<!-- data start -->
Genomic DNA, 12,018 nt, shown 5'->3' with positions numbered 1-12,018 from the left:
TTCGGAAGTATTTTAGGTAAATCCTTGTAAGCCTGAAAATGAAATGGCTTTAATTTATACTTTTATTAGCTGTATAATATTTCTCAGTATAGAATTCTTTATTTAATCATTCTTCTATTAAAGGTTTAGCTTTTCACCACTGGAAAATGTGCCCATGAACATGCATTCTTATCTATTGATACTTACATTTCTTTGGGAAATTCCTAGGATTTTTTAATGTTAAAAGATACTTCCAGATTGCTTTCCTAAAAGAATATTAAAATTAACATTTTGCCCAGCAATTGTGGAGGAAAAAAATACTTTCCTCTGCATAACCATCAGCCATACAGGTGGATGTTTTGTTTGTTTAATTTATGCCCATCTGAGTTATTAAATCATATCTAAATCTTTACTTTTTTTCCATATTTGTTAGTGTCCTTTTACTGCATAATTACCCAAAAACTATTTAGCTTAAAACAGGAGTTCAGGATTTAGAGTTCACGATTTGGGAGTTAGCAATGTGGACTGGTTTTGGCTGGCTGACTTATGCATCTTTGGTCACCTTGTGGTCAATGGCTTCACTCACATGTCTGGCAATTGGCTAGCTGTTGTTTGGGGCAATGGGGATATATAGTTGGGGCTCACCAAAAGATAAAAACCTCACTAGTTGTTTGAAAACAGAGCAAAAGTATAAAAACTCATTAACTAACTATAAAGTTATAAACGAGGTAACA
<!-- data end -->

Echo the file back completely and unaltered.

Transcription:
Genomic DNA, 12,018 nt, shown 5'->3' with positions numbered 1-12,018 from the left:
TTCGGAAGTATTTTAGGTAAATCCTTGTAAGCCTGAAAATGAAATGGCTTTAATTTATACTTTTATTAGCTGTATAATATTTCTCAGTATAGAATTCTTTATTTAATCATTCTTCTATTAAAGGTTTAGCTTTTCACCACTGGAAAATGTGCCCATGAACATGCATTCTTATCTATTGATACTTACATTTCTTTGGGAAATTCCTAGGATTTTTTAATGTTAAAAGATACTTCCAGATTGCTTTCCTAAAAGAATATTAAAATTAACATTTTGCCCAGCAATTGTGGAGGAAAAAAATACTTTCCTCTGCATAACCATCAGCCATACAGGTGGATGTTTTGTTTGTTTAATTTATGCCCATCTGAGTTATTAAATCATATCTAAATCTTTACTTTTTTTCCATATTTGTTAGTGTCCTTTTACTGCATAATTACCCAAAAACTATTTAGCTTAAAACAGGAGTTCAGGATTTAGAGTTCACGATTTGGGAGTTAGCAATGTGGACTGGTTTTGGCTGGCTGACTTATGCATCTTTGGTCACCTTGTGGTCAATGGCTTCACTCACATGTCTGGCAATTGGCTAGCTGTTGTTTGGGGCAATGGGGATATATAGTTGGGGCTCACCAAAAGATAAAAACCTCACTAGTTGTTTGAAAACAGAGCAAAAGTATAAAAACTCATTAACTAACTATAAAGTTATAAACGAGGTAACA